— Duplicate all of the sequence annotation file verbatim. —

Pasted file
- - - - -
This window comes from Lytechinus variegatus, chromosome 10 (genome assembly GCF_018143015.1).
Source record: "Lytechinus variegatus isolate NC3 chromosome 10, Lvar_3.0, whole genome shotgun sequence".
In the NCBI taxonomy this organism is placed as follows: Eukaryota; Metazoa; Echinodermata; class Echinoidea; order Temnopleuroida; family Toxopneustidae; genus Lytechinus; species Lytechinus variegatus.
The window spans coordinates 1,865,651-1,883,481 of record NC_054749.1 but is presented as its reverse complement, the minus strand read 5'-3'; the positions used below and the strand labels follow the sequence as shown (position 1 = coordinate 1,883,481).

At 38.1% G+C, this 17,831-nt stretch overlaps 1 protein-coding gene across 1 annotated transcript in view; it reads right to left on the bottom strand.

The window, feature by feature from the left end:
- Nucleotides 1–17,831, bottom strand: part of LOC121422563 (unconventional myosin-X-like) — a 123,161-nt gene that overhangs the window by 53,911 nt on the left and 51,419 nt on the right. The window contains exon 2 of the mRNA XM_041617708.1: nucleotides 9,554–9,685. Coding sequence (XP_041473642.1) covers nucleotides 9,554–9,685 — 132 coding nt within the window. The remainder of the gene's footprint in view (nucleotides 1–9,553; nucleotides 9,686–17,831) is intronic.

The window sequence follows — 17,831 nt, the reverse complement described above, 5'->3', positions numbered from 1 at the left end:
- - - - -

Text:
This window comes from Lytechinus variegatus, chromosome 10 (genome assembly GCF_018143015.1).
Source record: "Lytechinus variegatus isolate NC3 chromosome 10, Lvar_3.0, whole genome shotgun sequence".
In the NCBI taxonomy this organism is placed as follows: Eukaryota; Metazoa; Echinodermata; class Echinoidea; order Temnopleuroida; family Toxopneustidae; genus Lytechinus; species Lytechinus variegatus.
The window spans coordinates 1,865,651-1,883,481 of record NC_054749.1 but is presented as its reverse complement, the minus strand read 5'-3'; the positions used below and the strand labels follow the sequence as shown (position 1 = coordinate 1,883,481).

At 38.1% G+C, this 17,831-nt stretch overlaps 1 protein-coding gene across 1 annotated transcript in view; it reads right to left on the bottom strand.

The window, feature by feature from the left end:
- Nucleotides 1–17,831, bottom strand: part of LOC121422563 (unconventional myosin-X-like) — a 123,161-nt gene that overhangs the window by 53,911 nt on the left and 51,419 nt on the right. The window contains exon 2 of the mRNA XM_041617708.1: nucleotides 9,554–9,685. Coding sequence (XP_041473642.1) covers nucleotides 9,554–9,685 — 132 coding nt within the window. The remainder of the gene's footprint in view (nucleotides 1–9,553; nucleotides 9,686–17,831) is intronic.

The window sequence follows — 17,831 nt, the reverse complement described above, 5'->3', positions numbered from 1 at the left end: